Scooter Braun Talks Taylor Swift Feud In New Interview: I Regret & It Makes Me Sad That Taylor Had That Reaction

Scooter Braun is speaking out about everything that went down with Taylor Swift when his company bought out Big Machine.

In a new interview, the music manager addressed the situation, which took place two years ago.

To refresh, Scooter‘s Ithaca Holdings bought Taylor‘s former label Big Machine for $300 million in June 2019, taking ownership of her masters for her first six albums.

Taylor called the purchase “my worst case scenario,” and said that all she “could think about was the incessant, manipulative bullying I’ve received at his hands for years.”

Then it was revealed that Scooter had sold her recordings to another company, and she spoke out saying that she tried to buy them, but they wanted her to sign an NDA and never speak about Scooter or Ithaca Holdings unless it something positive.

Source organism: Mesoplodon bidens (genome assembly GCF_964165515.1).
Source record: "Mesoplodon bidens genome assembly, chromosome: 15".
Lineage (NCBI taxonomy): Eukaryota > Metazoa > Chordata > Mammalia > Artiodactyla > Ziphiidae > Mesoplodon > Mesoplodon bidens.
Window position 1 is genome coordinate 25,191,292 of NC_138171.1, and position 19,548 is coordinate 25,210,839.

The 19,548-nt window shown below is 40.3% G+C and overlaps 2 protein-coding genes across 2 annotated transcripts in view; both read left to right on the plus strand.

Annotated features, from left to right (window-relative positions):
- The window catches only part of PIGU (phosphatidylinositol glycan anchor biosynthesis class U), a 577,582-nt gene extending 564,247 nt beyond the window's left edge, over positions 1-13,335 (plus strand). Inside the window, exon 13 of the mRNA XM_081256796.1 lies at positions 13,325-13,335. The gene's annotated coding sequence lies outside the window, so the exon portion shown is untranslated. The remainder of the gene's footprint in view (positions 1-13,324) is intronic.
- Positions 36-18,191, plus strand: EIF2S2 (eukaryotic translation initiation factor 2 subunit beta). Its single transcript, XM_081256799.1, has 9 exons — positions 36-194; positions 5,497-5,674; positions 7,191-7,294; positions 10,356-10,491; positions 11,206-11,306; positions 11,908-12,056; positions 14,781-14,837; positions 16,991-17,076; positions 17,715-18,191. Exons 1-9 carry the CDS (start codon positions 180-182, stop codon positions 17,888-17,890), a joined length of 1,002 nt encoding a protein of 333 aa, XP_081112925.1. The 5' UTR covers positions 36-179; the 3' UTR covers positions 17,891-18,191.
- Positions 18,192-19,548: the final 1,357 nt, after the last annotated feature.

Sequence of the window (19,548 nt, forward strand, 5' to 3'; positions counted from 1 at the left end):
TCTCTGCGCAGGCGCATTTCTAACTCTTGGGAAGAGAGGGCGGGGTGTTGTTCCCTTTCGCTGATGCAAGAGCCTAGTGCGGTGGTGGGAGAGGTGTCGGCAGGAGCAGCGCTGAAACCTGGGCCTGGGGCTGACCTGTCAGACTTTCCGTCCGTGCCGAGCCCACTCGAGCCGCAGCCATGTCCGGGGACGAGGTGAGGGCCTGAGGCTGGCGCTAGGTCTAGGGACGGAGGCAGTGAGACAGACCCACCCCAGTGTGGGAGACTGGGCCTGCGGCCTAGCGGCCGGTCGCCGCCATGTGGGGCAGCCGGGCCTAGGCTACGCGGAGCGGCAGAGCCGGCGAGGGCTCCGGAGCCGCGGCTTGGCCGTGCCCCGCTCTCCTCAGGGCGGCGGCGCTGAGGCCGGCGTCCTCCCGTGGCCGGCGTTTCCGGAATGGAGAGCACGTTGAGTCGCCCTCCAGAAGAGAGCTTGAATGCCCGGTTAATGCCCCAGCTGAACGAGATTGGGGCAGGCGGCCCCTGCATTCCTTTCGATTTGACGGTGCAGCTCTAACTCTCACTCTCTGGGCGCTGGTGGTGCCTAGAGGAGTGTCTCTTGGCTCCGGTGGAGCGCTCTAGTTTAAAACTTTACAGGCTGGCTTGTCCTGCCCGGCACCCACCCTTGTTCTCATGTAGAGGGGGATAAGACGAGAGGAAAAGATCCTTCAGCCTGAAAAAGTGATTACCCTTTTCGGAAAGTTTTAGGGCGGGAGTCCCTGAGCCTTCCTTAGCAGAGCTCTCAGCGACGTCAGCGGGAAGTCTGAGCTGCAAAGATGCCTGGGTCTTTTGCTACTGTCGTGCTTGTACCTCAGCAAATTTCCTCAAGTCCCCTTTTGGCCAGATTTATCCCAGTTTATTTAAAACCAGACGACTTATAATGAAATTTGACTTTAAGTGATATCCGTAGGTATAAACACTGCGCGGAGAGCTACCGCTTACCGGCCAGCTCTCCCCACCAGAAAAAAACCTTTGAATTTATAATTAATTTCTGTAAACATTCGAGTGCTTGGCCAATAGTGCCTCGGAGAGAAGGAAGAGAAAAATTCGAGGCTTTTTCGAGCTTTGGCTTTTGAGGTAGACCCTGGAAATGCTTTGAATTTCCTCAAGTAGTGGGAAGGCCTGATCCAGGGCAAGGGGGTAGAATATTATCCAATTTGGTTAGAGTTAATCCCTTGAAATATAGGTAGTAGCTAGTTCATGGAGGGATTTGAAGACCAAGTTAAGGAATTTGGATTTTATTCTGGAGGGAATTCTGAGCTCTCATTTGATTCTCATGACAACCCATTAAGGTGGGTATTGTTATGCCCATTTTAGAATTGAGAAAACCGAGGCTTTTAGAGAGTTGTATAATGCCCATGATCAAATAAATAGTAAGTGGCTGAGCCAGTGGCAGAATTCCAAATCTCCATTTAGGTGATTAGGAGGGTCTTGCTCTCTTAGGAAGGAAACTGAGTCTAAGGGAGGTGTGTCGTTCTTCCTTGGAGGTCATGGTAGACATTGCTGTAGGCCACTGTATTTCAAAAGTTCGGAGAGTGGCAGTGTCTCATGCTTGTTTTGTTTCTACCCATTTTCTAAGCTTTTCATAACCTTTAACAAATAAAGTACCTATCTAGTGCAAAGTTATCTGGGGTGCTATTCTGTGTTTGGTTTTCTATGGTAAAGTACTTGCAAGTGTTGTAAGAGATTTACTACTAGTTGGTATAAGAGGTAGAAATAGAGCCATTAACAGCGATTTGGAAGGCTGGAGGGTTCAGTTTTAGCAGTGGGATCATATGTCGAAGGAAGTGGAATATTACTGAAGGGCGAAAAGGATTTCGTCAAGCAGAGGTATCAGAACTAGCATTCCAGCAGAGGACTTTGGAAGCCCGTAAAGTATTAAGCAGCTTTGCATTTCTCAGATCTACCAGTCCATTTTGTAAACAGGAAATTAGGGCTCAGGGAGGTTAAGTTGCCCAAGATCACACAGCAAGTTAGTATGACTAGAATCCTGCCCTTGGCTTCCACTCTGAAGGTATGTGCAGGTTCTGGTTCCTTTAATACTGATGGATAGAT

Now, Scooter is sharing his side and he says that everything has been confusing, and he doesn’t “know what story she was told.”

“I regret and it makes me sad that Taylor had that reaction to the deal,” he told Variety. “All of what happened has been very confusing and not based on anything factual. I don’t know what story she was told. I asked for her to sit down with me several times, but she refused. I offered to sell her the catalog back and went under NDA, but her team refused.”

“It all seems very unfortunate. Open communication is important and can lead to understanding,” Scooter continued. “She and I only met briefly three or four times in the past, and all our interactions were really friendly and kind. I find her to be an incredibly talented artist and wish her nothing but the best.”

“The thing that struck me the worst is the word ‘bully.’ I’m firmly against anyone ever being bullied. I always try to lead with appreciation and understanding,” he added. “The one thing I’m proudest of in that moment was that my artists and team stood by me. They know my character and my truth. That meant a lot to me. In the long run, I’m happy for my life’s work to be the legacy I leave behind.”

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